Thursday, September 27, 2012

Bon Iver @Radio City Music Hall, Sept. 21st

I had made up my mind a long time ago that I probably would never bother seeing Bon Iver again after the first time I caught him four years ago at the Bowery Ballroom.  Not because I dislike the band -- far from it.  That concert was so intimate, so perfect, that I knew catching Justin Vernon again in a larger venue would never recapture the magic we felt that night.  But when I randomly checked Ticketmaster a week before his four show run at one of the city's largest venues, Radio City Music Hall, I managed to pull up a front row pit ticket that was impossible to refuse.  So I bought myself an early birthday present and prepared myself to see him on night 3.

(More words, pics and a setlist after the jump.)

My expectations going into the show were tempered.  I have to admit that having spent the past year on and learning to consider Bon Iver as one of the "safe" choices for DJing on the site has somewhat affected my eagerness for the band.  Also, I doubted whether anything would top that first time I saw Bon Iver, when I practically knew nothing about them.

Yet, here we were at a venue that dwarfs Bowery Ballroom by a factor of 11.  In fact, the last time I was at Radio City Music Hall was for a lecture by the Dalai Lama, and while his energy radiated well beyond this impressive venue, I wasn't certain Bon Iver could do the same.  I waltzed down to the very front of the auditorium and worried whether the sound would be distorted, being so close, but to my delight, the sound levels for both the opener and Bon Iver were fine.

The opener was someone Vernon later described as a "hero" of his -- a Canadian singer-songwriter named Doug Paisley.  He came onto the stage by himself only with an acoustic guitar, playing a rather straight forward set.  I felt his songs were pleasant but he would have been better appreciated in a venue like the Living Room.  His deep but gentle voice reminded me of a Townes Van Zandt type.  I enjoyed his humble demeanor but wondered whether he was an appropriate choice to warm up the crowd with his steady, quiet set.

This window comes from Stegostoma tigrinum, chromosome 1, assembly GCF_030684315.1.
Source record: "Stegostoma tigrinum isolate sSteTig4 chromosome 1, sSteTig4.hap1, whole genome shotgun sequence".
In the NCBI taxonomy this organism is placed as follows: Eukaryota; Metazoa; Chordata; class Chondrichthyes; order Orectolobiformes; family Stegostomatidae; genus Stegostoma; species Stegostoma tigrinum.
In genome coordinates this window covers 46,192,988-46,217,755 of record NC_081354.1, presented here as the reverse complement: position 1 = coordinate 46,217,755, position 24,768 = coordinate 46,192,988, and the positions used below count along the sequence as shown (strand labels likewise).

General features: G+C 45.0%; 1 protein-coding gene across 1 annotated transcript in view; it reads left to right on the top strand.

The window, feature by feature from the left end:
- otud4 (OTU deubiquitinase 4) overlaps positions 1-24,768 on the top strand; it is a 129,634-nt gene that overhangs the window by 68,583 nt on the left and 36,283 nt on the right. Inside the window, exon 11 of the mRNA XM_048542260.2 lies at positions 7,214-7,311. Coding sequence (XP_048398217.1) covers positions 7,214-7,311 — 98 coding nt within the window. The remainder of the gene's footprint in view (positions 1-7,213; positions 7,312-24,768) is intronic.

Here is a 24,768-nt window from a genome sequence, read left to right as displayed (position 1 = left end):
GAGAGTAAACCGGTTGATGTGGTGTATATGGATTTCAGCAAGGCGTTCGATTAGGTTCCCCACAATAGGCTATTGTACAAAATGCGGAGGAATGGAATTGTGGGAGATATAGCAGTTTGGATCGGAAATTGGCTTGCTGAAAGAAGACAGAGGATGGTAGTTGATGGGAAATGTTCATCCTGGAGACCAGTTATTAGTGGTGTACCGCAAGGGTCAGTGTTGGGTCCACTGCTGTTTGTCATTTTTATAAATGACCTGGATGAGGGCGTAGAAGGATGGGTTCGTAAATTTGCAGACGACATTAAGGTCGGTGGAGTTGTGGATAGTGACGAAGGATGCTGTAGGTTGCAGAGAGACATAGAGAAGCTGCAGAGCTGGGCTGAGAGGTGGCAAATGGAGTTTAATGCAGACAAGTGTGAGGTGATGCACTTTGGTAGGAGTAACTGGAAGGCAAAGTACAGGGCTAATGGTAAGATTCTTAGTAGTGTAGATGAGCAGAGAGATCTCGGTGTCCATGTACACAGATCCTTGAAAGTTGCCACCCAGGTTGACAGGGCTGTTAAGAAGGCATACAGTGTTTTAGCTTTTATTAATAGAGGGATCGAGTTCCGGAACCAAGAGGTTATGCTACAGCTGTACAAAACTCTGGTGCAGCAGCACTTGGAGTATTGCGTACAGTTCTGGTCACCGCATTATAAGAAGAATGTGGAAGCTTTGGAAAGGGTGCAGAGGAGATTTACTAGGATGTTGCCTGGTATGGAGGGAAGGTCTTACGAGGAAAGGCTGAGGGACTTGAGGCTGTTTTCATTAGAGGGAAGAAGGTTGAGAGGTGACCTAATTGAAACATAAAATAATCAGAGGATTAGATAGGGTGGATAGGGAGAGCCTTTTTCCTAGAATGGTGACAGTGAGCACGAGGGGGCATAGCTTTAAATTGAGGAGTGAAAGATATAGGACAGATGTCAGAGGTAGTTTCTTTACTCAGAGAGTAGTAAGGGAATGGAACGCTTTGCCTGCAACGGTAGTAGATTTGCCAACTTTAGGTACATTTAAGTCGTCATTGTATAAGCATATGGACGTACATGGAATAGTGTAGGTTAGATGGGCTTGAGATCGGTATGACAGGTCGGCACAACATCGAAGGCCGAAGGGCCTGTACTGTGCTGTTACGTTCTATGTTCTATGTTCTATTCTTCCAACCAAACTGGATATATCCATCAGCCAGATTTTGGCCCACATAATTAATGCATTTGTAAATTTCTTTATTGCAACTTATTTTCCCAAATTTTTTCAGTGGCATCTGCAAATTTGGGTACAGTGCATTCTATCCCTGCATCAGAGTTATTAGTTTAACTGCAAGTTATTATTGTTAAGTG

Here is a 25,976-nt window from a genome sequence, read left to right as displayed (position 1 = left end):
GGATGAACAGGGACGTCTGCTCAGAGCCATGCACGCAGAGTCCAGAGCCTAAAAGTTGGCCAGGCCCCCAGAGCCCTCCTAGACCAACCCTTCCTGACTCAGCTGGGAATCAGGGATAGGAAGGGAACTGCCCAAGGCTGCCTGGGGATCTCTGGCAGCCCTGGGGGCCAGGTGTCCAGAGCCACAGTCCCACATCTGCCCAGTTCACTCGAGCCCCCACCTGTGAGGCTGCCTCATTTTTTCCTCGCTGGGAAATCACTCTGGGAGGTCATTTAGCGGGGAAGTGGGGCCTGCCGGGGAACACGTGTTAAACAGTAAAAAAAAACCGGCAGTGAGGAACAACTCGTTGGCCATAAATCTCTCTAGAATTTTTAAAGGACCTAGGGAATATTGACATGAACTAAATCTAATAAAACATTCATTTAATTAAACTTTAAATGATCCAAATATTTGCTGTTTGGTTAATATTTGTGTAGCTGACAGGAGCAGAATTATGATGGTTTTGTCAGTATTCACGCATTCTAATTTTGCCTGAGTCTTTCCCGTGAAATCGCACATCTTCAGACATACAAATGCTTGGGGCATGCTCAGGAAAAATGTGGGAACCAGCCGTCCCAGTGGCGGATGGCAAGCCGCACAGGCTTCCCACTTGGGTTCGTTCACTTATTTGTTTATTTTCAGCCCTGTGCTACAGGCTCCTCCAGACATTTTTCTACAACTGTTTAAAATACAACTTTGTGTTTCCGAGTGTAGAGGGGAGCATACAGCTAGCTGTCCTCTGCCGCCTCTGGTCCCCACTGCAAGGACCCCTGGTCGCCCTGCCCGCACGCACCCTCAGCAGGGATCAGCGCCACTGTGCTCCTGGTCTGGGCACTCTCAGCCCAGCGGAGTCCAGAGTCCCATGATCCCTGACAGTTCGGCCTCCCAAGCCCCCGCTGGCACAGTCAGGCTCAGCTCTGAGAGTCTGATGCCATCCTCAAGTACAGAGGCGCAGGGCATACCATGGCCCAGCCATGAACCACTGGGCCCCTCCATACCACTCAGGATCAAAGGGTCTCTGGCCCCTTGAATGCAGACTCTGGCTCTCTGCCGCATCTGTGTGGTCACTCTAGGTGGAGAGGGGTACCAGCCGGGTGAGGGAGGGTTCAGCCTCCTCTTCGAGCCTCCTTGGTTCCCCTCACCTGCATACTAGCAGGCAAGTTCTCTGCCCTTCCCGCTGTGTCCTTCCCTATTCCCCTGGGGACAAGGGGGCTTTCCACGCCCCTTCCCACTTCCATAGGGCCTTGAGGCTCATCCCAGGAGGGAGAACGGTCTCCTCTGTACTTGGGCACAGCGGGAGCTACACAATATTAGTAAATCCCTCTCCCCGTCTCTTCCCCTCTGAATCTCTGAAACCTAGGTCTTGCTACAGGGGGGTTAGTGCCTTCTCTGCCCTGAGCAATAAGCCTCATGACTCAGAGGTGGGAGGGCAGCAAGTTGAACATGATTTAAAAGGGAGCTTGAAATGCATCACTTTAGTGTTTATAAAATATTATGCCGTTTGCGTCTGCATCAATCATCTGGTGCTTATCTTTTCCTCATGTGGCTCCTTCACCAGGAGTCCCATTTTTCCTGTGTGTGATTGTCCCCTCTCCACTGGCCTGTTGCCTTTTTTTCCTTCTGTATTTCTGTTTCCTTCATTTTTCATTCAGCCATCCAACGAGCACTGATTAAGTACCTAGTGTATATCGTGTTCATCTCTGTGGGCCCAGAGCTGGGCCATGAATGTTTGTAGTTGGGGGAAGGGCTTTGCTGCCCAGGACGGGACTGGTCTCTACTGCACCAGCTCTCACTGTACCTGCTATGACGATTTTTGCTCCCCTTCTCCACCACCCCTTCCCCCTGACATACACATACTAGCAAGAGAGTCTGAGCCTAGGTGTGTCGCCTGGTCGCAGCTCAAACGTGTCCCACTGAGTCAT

No matter, Bon Iver came on just after 9:15pm, as promised since they were streaming the performance online.  The band was now over twice as large as when I had seen them at Bowery, including two sets of drums, and a brass section.  They opened with the thundering "Perth" and I knew this was going to be a hell of a show.  The reason for going to a large venue like Radio City is for the impressive light show that often enhances the music, and that it did, setting the mood.

I was content to discover that despite the augmentation in size, Bon Iver has not lost the raw emotional power that was so quintessential to their songs.  Vernon's falsetto still ripped me apart (though he was kind of a goofball while talking in between songs).  I was especially moved by his solo performance of "Woods" from his Blood Bank EP, while shrouded in darkness.  I originally had dismissed it as an unnecessarily autotuned composition, but seeing him perform it live by looping his own voice over a dozen times and layering them in a blistering harmony totally floored me, much like that impossibly beautiful cover of "Lovin's For Fools" I saw Bon Iver do with the Bowerbirds years ago.

The show ended quite a bit short of the 11pm curfew, coming in at about 85 minutes, leaving me wanting more, but as far as what had transpired, I loved it all, especially in comparison to 2008.  Bon Iver has truly evolved in great ways.

I guess this is why I keep seeing live music.

No comments: